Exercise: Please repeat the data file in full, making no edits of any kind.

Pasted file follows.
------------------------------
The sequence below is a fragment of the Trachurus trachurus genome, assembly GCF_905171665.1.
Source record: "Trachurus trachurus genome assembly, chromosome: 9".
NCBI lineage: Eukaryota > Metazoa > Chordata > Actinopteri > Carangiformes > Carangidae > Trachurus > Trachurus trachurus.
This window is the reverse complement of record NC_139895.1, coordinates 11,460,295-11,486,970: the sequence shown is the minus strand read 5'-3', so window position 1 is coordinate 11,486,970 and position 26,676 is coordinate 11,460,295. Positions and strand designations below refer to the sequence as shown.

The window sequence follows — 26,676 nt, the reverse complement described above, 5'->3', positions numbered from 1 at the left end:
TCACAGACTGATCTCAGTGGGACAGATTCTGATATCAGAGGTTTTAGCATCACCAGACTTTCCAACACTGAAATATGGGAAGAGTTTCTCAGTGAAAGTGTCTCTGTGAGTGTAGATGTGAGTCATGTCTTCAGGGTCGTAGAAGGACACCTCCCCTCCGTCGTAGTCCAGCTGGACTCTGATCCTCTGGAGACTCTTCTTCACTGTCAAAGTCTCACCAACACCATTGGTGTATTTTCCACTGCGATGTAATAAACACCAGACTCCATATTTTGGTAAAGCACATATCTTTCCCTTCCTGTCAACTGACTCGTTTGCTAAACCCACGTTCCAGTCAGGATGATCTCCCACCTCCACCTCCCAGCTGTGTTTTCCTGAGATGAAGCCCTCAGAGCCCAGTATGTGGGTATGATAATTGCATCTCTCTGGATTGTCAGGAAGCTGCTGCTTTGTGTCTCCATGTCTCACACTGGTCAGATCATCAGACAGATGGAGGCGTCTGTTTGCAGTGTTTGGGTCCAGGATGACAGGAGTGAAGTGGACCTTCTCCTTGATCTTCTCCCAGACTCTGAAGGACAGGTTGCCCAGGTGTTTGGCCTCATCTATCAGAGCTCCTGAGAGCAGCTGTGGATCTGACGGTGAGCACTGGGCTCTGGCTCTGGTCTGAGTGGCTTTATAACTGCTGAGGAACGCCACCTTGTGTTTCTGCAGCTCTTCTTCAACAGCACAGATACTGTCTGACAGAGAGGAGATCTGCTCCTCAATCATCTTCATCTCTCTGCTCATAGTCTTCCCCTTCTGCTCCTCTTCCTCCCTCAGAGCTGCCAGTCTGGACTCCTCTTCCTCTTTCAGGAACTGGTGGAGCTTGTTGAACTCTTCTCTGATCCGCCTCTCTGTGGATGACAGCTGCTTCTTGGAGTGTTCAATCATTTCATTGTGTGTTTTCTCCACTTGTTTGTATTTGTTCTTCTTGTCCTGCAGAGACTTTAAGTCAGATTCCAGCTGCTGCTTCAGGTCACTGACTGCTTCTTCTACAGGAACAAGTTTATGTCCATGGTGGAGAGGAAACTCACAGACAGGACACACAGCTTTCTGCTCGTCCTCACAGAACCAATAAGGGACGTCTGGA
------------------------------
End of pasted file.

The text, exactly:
The sequence below is a fragment of the Trachurus trachurus genome, assembly GCF_905171665.1.
Source record: "Trachurus trachurus genome assembly, chromosome: 9".
NCBI lineage: Eukaryota > Metazoa > Chordata > Actinopteri > Carangiformes > Carangidae > Trachurus > Trachurus trachurus.
This window is the reverse complement of record NC_139895.1, coordinates 11,460,295-11,486,970: the sequence shown is the minus strand read 5'-3', so window position 1 is coordinate 11,486,970 and position 26,676 is coordinate 11,460,295. Positions and strand designations below refer to the sequence as shown.

The window sequence follows — 26,676 nt, the reverse complement described above, 5'->3', positions numbered from 1 at the left end:
TCACAGACTGATCTCAGTGGGACAGATTCTGATATCAGAGGTTTTAGCATCACCAGACTTTCCAACACTGAAATATGGGAAGAGTTTCTCAGTGAAAGTGTCTCTGTGAGTGTAGATGTGAGTCATGTCTTCAGGGTCGTAGAAGGACACCTCCCCTCCGTCGTAGTCCAGCTGGACTCTGATCCTCTGGAGACTCTTCTTCACTGTCAAAGTCTCACCAACACCATTGGTGTATTTTCCACTGCGATGTAATAAACACCAGACTCCATATTTTGGTAAAGCACATATCTTTCCCTTCCTGTCAACTGACTCGTTTGCTAAACCCACGTTCCAGTCAGGATGATCTCCCACCTCCACCTCCCAGCTGTGTTTTCCTGAGATGAAGCCCTCAGAGCCCAGTATGTGGGTATGATAATTGCATCTCTCTGGATTGTCAGGAAGCTGCTGCTTTGTGTCTCCATGTCTCACACTGGTCAGATCATCAGACAGATGGAGGCGTCTGTTTGCAGTGTTTGGGTCCAGGATGACAGGAGTGAAGTGGACCTTCTCCTTGATCTTCTCCCAGACTCTGAAGGACAGGTTGCCCAGGTGTTTGGCCTCATCTATCAGAGCTCCTGAGAGCAGCTGTGGATCTGACGGTGAGCACTGGGCTCTGGCTCTGGTCTGAGTGGCTTTATAACTGCTGAGGAACGCCACCTTGTGTTTCTGCAGCTCTTCTTCAACAGCACAGATACTGTCTGACAGAGAGGAGATCTGCTCCTCAATCATCTTCATCTCTCTGCTCATAGTCTTCCCCTTCTGCTCCTCTTCCTCCCTCAGAGCTGCCAGTCTGGACTCCTCTTCCTCTTTCAGGAACTGGTGGAGCTTGTTGAACTCTTCTCTGATCCGCCTCTCTGTGGATGACAGCTGCTTCTTGGAGTGTTCAATCATTTCATTGTGTGTTTTCTCCACTTGTTTGTATTTGTTCTTCTTGTCCTGCAGAGACTTTAAGTCAGATTCCAGCTGCTGCTTCAGGTCACTGACTGCTTCTTCTACAGGAACAAGTTTATGTCCATGGTGGAGAGGAAACTCACAGACAGGACACACAGCTTTCTGCTCGTCCTCACAGAACCAATAAGGGACGTCTGGA